October 6, 2022

We are healers, not “providers”, US physicians protest

“Customer,” “consumer,” and “provider” are words that do not belong in teaching rounds and the clinic, two Beth Israel Deaconess Medical Center physicians, Pamela Hartzband and Jerome Groopman write in a stinging attack on the “industrialization” of medicine in the latest issue of the New England Journal of Medicine.

“Customer,” “consumer,” and “provider” are words that do not belong in teaching rounds and the clinic, two Beth Israel Deaconess Medical Center physicians, Pamela Hartzband and Jerome Groopman write in a stinging attack on the “industrialization” of medicine in the latest issue of the New England Journal of Medicine.

“We are in the midst of an economic crisis and efforts to reform the health care system have centered on controlling spiraling costs. To that end, many economists and policy makers have proposed that patient care should be industrialized and standardized.”

But medicine is much more than a commercial transaction, they argue.

“To be sure, there is a financial aspect to clinical care. But that is only a small part of a much larger whole, and to people who are sick, it’s the least important part. The words ‘consumer”’and ‘provider’ are reductionist; they ignore the essential psychological, spiritual, and humanistic dimensions of the relationship — the aspects that traditionally made medicine a “calling,” in which altruism overshadowed personal gain.”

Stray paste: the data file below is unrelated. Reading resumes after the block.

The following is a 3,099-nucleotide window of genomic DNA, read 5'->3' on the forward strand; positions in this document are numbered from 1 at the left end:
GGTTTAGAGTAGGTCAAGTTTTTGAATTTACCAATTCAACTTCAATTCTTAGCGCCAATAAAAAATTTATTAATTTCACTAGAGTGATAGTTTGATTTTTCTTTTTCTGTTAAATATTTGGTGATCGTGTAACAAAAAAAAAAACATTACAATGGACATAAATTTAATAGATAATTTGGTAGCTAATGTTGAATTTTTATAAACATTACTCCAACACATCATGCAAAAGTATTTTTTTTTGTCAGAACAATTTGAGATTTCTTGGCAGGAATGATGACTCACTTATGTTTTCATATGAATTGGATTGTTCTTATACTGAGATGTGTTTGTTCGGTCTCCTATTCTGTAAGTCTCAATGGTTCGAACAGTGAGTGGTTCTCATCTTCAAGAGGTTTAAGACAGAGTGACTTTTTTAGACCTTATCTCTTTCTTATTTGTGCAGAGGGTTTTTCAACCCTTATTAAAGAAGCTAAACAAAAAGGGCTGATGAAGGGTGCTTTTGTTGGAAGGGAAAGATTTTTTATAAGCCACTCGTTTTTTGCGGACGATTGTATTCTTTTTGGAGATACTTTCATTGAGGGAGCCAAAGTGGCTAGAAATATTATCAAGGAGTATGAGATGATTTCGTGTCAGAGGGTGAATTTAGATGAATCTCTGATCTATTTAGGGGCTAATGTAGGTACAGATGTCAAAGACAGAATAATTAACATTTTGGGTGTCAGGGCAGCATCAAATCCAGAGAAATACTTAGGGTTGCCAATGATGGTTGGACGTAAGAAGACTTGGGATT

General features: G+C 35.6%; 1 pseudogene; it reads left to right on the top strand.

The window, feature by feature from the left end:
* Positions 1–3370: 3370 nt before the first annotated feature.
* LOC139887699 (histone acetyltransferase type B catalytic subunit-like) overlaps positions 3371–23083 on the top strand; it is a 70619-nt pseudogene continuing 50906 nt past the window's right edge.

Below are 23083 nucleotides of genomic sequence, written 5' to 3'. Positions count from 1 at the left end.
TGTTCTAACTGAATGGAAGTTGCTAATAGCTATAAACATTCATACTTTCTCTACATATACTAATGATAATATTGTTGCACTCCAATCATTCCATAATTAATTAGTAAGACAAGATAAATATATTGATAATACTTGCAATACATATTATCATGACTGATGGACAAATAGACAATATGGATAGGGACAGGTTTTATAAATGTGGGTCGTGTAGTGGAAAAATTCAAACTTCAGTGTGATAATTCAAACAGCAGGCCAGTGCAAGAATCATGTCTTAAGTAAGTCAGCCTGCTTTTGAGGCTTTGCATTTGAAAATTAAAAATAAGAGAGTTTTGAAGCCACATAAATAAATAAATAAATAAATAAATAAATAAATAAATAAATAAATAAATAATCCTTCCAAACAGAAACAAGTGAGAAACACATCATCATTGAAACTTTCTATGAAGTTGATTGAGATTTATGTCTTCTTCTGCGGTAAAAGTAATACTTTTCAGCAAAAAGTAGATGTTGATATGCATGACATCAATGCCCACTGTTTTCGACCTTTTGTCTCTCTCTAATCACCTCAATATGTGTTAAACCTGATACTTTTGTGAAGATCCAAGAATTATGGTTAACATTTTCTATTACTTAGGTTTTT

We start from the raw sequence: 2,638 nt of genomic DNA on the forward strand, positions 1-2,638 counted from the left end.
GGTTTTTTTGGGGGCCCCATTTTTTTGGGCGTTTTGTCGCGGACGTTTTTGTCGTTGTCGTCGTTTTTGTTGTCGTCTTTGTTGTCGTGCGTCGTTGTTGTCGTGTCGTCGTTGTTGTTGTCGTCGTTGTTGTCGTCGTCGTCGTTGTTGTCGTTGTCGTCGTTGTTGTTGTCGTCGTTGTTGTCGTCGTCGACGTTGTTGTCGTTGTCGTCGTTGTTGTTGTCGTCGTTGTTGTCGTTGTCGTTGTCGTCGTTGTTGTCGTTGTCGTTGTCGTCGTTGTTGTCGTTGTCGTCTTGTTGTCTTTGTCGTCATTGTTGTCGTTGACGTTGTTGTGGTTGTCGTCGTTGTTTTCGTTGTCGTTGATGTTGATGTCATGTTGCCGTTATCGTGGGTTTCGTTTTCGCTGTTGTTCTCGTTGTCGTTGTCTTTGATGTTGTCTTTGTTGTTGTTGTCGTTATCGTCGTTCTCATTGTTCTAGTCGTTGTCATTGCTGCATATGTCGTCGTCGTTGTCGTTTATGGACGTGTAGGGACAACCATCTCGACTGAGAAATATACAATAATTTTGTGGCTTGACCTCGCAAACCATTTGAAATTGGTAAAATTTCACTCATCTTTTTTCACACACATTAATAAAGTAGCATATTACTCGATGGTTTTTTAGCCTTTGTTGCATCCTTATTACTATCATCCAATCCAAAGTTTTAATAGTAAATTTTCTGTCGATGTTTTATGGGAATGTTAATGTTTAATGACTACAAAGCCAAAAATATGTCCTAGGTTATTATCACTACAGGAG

Commercialisation will corrupt the doctor-patient relationship:

“Business is geared toward the bottom line: making money. A customer or consumer is guided by ‘caveat emptor’ — ‘let the buyer beware’ — an adversarial injunction and hardly a sentiment that fosters the atmosphere of trust so central to the relationship between doctor or nurse and patient. Reducing medicine to economics makes a mockery of the bond between the healer and the sick. “

Even more troubling, the authors suggest, is the impact of the new vocabulary on future doctors, nurses, therapists and social workers who care for patients.

“Recasting their roles as providers who merely implement prefabricated practices diminishes their professionalism. Reconfiguring medicine in economic and industrial terms is unlikely to attract creative and independent thinkers with not only expertise in science and biology but also an authentic focus on humanism and caring.

“When we ourselves are ill, we want someone to care about us as people, not paying customers and to individualize our treatment according to our values. Despite the lip service paid to ‘patient-centered care’ by the forces promulgating the new language of medicine, their discourse shifts the focus from the good of the individual to the exigencies of the system and its costs.

“We believe doctors, nurses and others engaged in care should eschew the use of such terms that demean patients and professionals alike and dangerously neglect the essence of medicine.” ~ NEJM, Oct 13

Michael Cook
commercialization
doctor-patient relationship